PYEONGCHANG – Controversy surrounds Olympic athlete Elizabeth Swaney. It seems that the American halfpipe skier with Hungarian roots massaged the system to make her Olympic debut in Pyeongchang this year.
Her utterly uninspiring qualifying run left announcers baffled. Obtaining only inches of air on each run up the pipe lip made this viewer wonder if any average female skier could make it to Olympics.
No one can argue that her Olympic bib was not legitimately earned. The 33-year-old American did not break any rules to make it to the games. But, due to quotas within the Olympic qualifying system, athletes who could easily outperform her were left ineligible.
Each country is only allowed to enter four athletes into the women’s halfpipe Olympic event. The U.S., for example, had six skiers ranked in the top 20 in the world. However, due to the quota, Team USA could only send the top four. This left two athletes, both ranked above Swaney overall, unable to compete in the Olympics. Instead, they got to watch Swaney bunny hop from side to side in Korea from their couches back in the U.S.
Swaney skirted the U.S. quotas by using her grandparents’ lineage, both Hungarian, to compete in halfpipe under the Hungarian flag. This is not an unusual move; a lot of athletes opt to compete by representing countries they have never lived in.
Since the women’s halfpipe event contains a small pool of athletes, Swaney simply needed to show up to and have clean, mediocre runs in qualifying events. Slowly, she racked up enough points to rank high enough for an Olympic bid. Athletes hucking bigger tricks and pushing the boundaries of the sport would fall. Overall, she did not rank last in every event and accrued enough points to qualify for the Olympics.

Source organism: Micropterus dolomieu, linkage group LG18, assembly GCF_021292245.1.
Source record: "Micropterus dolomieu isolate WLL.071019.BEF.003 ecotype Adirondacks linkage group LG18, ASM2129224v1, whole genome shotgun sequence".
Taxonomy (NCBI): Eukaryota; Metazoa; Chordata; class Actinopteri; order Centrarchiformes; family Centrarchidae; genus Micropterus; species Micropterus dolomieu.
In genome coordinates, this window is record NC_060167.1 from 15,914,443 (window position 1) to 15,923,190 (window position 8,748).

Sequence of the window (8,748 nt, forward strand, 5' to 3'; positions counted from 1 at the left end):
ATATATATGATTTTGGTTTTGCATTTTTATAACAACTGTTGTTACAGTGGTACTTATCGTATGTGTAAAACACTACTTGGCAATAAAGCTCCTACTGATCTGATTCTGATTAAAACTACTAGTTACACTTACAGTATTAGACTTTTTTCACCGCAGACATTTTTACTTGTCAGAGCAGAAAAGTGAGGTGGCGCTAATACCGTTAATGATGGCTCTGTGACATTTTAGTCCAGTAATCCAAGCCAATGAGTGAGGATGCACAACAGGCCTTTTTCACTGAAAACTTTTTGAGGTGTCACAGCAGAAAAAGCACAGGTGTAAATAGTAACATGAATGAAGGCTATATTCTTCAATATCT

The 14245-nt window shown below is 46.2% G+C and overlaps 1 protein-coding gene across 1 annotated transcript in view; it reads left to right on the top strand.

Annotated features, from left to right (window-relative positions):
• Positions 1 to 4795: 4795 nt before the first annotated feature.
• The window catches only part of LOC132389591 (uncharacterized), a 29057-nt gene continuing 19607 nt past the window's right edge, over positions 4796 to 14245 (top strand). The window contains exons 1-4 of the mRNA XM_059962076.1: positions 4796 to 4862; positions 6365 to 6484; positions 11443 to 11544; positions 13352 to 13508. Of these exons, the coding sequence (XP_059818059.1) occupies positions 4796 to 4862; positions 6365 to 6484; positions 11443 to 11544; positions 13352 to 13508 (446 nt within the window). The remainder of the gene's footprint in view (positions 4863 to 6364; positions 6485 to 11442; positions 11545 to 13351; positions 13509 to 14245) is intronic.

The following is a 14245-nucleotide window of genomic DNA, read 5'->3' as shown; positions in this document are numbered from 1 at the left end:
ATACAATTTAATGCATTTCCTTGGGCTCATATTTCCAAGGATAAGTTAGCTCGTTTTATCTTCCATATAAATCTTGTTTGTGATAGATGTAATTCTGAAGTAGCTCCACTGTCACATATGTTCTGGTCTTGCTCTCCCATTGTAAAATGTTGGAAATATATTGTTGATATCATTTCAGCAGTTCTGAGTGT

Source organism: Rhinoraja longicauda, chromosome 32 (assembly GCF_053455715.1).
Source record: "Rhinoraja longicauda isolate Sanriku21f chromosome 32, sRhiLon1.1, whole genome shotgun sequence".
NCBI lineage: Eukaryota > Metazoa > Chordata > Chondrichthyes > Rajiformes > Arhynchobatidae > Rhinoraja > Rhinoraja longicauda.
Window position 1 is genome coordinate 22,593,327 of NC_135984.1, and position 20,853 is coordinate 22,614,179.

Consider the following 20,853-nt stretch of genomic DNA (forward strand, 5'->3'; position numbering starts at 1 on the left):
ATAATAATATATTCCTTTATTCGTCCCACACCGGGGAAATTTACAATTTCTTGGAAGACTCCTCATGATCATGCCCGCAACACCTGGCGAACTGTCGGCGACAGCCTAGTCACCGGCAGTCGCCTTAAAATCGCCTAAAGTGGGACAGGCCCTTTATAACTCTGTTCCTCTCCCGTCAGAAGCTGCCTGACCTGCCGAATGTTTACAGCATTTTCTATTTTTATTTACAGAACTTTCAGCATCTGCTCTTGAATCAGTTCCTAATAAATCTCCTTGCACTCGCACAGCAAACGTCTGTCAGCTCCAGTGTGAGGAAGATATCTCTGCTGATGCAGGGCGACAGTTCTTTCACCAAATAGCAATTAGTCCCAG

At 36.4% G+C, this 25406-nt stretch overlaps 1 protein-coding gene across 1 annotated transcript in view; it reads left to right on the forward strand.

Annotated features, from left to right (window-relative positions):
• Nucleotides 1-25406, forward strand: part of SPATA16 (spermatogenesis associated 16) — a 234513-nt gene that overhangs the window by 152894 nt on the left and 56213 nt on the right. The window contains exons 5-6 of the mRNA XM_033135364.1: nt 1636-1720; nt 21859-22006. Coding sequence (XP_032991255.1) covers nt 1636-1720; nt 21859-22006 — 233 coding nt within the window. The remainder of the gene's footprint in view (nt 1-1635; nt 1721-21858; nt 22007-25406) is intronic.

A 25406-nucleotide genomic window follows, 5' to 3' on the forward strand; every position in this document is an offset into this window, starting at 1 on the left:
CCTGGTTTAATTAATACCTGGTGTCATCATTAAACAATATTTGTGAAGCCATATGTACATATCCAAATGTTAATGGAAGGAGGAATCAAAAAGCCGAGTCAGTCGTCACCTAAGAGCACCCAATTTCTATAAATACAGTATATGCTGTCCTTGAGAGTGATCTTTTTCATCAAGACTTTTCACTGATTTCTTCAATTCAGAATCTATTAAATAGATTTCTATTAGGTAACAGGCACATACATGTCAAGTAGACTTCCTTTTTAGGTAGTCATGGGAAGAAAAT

In the end, due to injuries, countries that had to leave athletes at home due to the quota system, and countries unable to fill the quota, Swaney, ranked 34th in the world, snatched a chance at the Olympic spotlight.
The University of California-Berkeley and Harvard graduate funded her dreams through crowd-sourcing. This isn’t her first cheeky move. Back when she was 19, Swaney attempted to run for governor of California and was beat by Arnold Schwarzenegger. According to AP notes, she has only been skiing for eight years, picking up the sport after she failed to qualify for the women’s skeleton event.
Whichever side of the fence you sit on with Swaney’s controversial Olympic debut—did her competing give young athletes hope for fulfilling their Olympic dreams or did she bite her thumb at the best athletes in the world who have trained for years to complete at this elite level?—the process for selecting Olympic athletes in this event is under evaluation. Changes are yet to be seen, but do you think the quota system should go? Did Swaney deserve to compete?
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